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Rural post offices are critical to the 3rd District

Friday, October 7, 2011

The U.S. Postal Service is an integral part of American life, especially in rural communities. In rural areas like the Third District, residents rely on the USPS for the delivery of prescription drugs, retail purchases, business mail, and cards from loved ones. In fact, you are likely reading this column in a newspaper delivered through the mail.

Despite being a vital part of American history and culture, the USPS is struggling to stay financially solvent and risks facing bankruptcy. Citing a $3.1 billion shortfall in the second quarter of the year, the USPS recently released a list of 3,600 post offices to study for potential closure, which included many rural facilities. It is clear the USPS must take drastic steps to fix its budget deficit, but it is unreasonable to put the brunt of this responsibility on rural customers. Understanding the importance of rural post offices to communities in the Third District, I have continued to work to prevent the USPS from balancing its budget at the expense of rural customers.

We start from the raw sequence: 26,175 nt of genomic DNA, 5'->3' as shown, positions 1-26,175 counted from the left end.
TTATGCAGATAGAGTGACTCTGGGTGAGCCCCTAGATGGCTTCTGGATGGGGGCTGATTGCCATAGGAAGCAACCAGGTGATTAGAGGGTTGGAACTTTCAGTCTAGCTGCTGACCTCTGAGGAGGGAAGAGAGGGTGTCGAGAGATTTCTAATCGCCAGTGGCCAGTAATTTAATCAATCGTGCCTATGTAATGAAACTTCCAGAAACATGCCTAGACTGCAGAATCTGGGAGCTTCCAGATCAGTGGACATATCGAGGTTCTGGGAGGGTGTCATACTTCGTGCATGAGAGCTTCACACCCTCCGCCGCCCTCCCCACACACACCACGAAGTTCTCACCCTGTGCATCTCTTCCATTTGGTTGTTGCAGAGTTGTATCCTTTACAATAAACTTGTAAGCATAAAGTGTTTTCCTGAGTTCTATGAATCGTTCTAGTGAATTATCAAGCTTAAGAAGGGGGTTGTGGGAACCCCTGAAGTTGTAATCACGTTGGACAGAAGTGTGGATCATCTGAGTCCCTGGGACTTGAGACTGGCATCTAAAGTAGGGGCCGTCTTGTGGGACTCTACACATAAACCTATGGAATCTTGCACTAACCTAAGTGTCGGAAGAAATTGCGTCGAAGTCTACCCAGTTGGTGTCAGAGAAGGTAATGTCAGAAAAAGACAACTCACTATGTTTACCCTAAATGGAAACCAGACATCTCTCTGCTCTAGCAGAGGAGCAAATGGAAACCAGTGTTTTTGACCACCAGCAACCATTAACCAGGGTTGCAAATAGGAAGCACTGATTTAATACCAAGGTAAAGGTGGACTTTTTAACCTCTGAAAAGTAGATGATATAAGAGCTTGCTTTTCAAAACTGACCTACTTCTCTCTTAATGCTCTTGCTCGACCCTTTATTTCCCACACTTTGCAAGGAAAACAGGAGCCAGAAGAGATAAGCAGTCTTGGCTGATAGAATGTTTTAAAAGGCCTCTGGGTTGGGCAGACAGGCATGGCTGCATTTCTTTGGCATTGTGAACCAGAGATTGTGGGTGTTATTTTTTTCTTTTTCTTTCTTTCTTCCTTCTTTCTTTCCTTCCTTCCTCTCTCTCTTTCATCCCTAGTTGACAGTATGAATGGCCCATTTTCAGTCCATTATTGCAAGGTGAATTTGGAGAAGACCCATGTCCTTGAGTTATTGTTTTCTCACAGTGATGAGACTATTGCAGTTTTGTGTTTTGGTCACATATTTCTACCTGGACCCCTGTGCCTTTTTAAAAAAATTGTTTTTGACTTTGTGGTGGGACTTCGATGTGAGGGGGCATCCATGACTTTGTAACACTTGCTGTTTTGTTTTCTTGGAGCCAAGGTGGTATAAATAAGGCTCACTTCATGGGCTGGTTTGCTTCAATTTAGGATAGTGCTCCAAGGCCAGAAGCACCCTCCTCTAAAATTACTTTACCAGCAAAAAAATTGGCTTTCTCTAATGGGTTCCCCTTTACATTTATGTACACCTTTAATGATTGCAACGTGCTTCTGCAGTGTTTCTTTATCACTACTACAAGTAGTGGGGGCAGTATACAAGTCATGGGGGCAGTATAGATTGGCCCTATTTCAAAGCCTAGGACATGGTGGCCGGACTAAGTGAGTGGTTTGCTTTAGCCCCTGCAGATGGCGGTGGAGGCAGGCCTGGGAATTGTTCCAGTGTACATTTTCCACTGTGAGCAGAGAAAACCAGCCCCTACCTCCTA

In April of this year, I, along with my colleagues from Nebraska, sent a letter to the Postmaster General of the USPS urging the agency to account for the impact on local communities when considering the closing or consolidation of a rural mail facility. My office also has contacted more than 1,300 individuals in the communities with post offices under review, and co-hosted a Congressional Rural Caucus briefing to draw attention to the benefits of rural post offices and the need for USPS to look elsewhere for cost-savings.

H.R. 1351, a piece of legislation supported by postal labor unions, recently has gained a great deal of attention. I have expressed a number of concerns with this legislation. In reality, this measure does nothing to address rural post office closures. Instead, the bill changes existing law to allow the USPS to receive up to $75 billion in bailout funding from a civil service retirement account. This account is used not only for postal service retirees, but also for military retirees.